Skip to comments.Millennials Are More Interested in Their Credit Scores Than Any Generation
Posted on 07/31/2018 3:20:24 PM PDT by Simon Green
Believe it or not, a recent study conducted by Research Now on behalf of Discover shows that young people are more in touch with their credit score than any other generation in the United States.
While more than half of the population of consumers in the US 61%, to be exact reported that they are actively trying to improve their credit score, that percentage is concentrated in the younger generations.
The highest concentration of those taking steps toward improving their credit score lies in the subset of Gen Z go-getters between the ages of 18 and 21, 87% of which are actively working to improve their credit score. Right behind them, 83% of millennials are also trying to get their scores closer to 830. Right behind them comes Gen X with 63% followed by only 34% of Baby Boomers.
It makes sense that younger generations are more concerned with their credit scores, as they tend to be more interested in renting or buying homes and having low insurance rates. Building credit at a young age can be beneficial down the road when it comes time for some of lifes big moments, like buying a home or a car, or renting an apartment, pointed out Jeff Bielski, vice president of marketing at Discover.
(Excerpt) Read more at thepointsguy.com ...
They seem to have a payment culture, so maybe it is necessary to qualify for payment plans...?
Now, multiple web sites offer it. Some credit cards, like Discover, show your FICO score on your paper statement and in your online account.
I blame Credit Karma. It’s now so easy to stay on top of your credit score. Easier than it’s ever been.
If someone told them that the credit score would be “zero”, if they were debt-free, the millennial head would pop.
Someone needs to explain the components of the FICO score to these folks.
If you want a house or apartment, I can understand.
But after getting my home, I couldn’t care less what my score is. I hate buying things on a payment plan. If I can’t pay cash, then did I really need it?
OTOH, using other peoples money to make money takes a good credit score.
That’s because the dimwits buried themselves in debt and have no clue that you don’t have to live as interest-paying slaves.
On the contrary; I'm completely debt-free, and my credit score is over 800. I do have a dozen credit cards, mind you.
That's what I use.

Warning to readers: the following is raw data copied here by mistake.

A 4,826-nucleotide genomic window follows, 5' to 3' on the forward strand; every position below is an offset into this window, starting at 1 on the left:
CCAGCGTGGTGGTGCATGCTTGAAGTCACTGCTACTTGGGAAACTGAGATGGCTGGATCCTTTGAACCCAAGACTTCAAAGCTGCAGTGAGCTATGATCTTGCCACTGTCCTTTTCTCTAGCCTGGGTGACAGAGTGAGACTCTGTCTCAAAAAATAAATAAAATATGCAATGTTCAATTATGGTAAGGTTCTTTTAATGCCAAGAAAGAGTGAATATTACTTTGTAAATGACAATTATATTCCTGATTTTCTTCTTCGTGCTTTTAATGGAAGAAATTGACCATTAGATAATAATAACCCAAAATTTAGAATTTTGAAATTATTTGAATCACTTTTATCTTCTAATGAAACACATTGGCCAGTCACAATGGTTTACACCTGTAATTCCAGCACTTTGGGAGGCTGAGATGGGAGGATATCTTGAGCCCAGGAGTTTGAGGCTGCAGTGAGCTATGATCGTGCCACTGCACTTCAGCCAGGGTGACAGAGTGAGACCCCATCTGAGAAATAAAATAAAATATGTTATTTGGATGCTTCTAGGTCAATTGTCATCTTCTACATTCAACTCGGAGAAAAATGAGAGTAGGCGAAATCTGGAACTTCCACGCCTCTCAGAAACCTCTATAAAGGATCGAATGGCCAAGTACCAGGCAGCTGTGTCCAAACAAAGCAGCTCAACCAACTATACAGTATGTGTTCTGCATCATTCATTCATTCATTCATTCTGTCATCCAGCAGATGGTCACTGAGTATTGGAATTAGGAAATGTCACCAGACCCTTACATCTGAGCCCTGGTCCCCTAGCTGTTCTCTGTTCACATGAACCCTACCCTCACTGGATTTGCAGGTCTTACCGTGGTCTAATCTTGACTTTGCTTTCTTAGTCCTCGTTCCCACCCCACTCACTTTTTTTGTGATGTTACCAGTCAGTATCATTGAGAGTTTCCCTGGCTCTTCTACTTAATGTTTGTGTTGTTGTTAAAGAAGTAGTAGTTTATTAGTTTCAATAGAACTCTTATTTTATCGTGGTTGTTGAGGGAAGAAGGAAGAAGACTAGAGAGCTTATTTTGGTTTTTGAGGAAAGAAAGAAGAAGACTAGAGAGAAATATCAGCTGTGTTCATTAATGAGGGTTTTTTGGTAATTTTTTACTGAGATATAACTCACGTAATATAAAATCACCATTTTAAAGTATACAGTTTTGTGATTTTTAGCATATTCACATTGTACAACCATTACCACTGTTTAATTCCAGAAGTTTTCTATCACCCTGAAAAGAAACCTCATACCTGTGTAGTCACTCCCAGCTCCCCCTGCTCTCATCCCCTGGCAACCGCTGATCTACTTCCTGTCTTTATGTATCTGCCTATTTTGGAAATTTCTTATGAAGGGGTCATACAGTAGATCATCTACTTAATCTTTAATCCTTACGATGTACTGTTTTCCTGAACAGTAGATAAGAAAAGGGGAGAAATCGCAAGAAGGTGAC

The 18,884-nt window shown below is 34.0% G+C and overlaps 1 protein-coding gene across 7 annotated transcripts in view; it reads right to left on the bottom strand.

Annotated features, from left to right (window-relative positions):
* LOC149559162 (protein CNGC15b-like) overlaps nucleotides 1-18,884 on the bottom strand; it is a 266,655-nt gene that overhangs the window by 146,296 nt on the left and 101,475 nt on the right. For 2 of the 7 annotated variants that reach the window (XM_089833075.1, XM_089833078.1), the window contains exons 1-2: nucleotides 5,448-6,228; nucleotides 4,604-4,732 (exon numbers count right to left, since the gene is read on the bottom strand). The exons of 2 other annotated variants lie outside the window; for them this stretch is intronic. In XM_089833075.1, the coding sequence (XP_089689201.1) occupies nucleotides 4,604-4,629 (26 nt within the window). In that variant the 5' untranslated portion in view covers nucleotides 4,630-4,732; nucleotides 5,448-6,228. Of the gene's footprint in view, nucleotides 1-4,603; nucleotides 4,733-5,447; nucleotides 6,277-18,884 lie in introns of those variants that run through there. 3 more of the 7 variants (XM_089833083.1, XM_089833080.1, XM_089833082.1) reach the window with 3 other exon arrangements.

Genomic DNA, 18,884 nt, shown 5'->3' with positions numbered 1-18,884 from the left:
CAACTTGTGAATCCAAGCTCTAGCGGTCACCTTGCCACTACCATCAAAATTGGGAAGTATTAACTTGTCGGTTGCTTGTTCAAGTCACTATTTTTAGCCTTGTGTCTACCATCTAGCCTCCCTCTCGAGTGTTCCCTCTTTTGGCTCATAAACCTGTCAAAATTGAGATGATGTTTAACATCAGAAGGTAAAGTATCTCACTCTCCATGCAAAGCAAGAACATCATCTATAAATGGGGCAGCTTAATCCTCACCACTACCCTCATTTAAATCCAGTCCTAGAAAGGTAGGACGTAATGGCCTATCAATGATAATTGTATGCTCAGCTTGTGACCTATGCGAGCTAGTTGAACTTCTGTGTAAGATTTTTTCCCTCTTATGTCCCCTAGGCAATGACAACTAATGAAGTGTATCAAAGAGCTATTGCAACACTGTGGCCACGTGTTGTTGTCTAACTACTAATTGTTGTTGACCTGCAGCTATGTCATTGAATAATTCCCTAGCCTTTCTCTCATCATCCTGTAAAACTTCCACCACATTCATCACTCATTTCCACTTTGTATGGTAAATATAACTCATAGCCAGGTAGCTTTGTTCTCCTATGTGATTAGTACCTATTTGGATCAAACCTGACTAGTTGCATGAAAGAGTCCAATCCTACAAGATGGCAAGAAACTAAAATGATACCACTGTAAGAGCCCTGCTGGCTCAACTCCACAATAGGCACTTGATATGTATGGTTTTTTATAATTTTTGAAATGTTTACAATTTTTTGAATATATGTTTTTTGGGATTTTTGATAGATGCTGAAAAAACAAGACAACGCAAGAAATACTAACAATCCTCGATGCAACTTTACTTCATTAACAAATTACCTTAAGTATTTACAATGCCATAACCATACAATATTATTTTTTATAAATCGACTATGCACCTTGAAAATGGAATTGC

Yes they are very interested in their credit scores as it determines how much debt they can run up. My credit score has been 800 or greater for 30 years. I do not spend what I do not have with the exception of a house payment.
This happened to me when returning home after years overseas in the 70s. In England where I lived I had excellent credit. When I tried to get a credit card from my bank in the USA upon my return it was rejected. I was most incenesed as in that bank I had many tens of thousands of dollars. I went to the manager and asked what was the problem. I had a well paying job and had never defaulted on anything. He said my credit score was not good nor was it bad. It was non existent due to many years outside of the USA. To establish credit I made a loan from my bank for a few thousand dollars using my account as collaterol. Six months later I paid it off. This started my credit history again in the USA.
Okay, now get rid of the credit cards and pay cash.
Then, ask the question about the credit score.
The whole FICO scam is based upon perpetual debt.
I’m just about there, one obligation ends in December and my score the last I looked was 750 or so.
No CCs for me any more. I’m going on a year w/o and really don’t miss the thing. I budget my money a lot better and save up to buy stuff. In the meantime I make do or do without.
Conservatives will want the credit rating bureaus to be prevented from doing this.
Free market purists will say let the credit rating bureaus do whatever they want. If they get too silly then eventually they will go bankrupt ... while in the interim thousands of conservatives will be denied car loans and home mortgages. And BTW, if you don't like the current credit rating bureaus then you should start one yourself.
Why in the world would I want to do that? By continually taking out credit cards for their signup bonuses and paying off all balances every month without fail, I earn so many airline points that I can take two international business/first class trips a year for virtually no cost.
I'm going to Vietnam and Thailand in January, flying Japan Airlines first class on the way out and Cathay Pacific first class on the way back. Total cost: 145,000 Alaska Airlines points and $130 in fees. Cost of ticket if paid for entirely in cash: $19875.
Agree with others. Its so easy to see in almost real time now. No doubt it would become an obsession. It sort of has been for me lately torn on real reason other than seeing if I can drive it higher.
This just shows that advertising still works on some items... .
In Wisconsin credit it checked when you apply for an job.
I would add that use of the credit system and morphed form the original intent. Easy way to evaluate someone for a job, rent, dating, etc. One size fits all, not just for credit anymore... .
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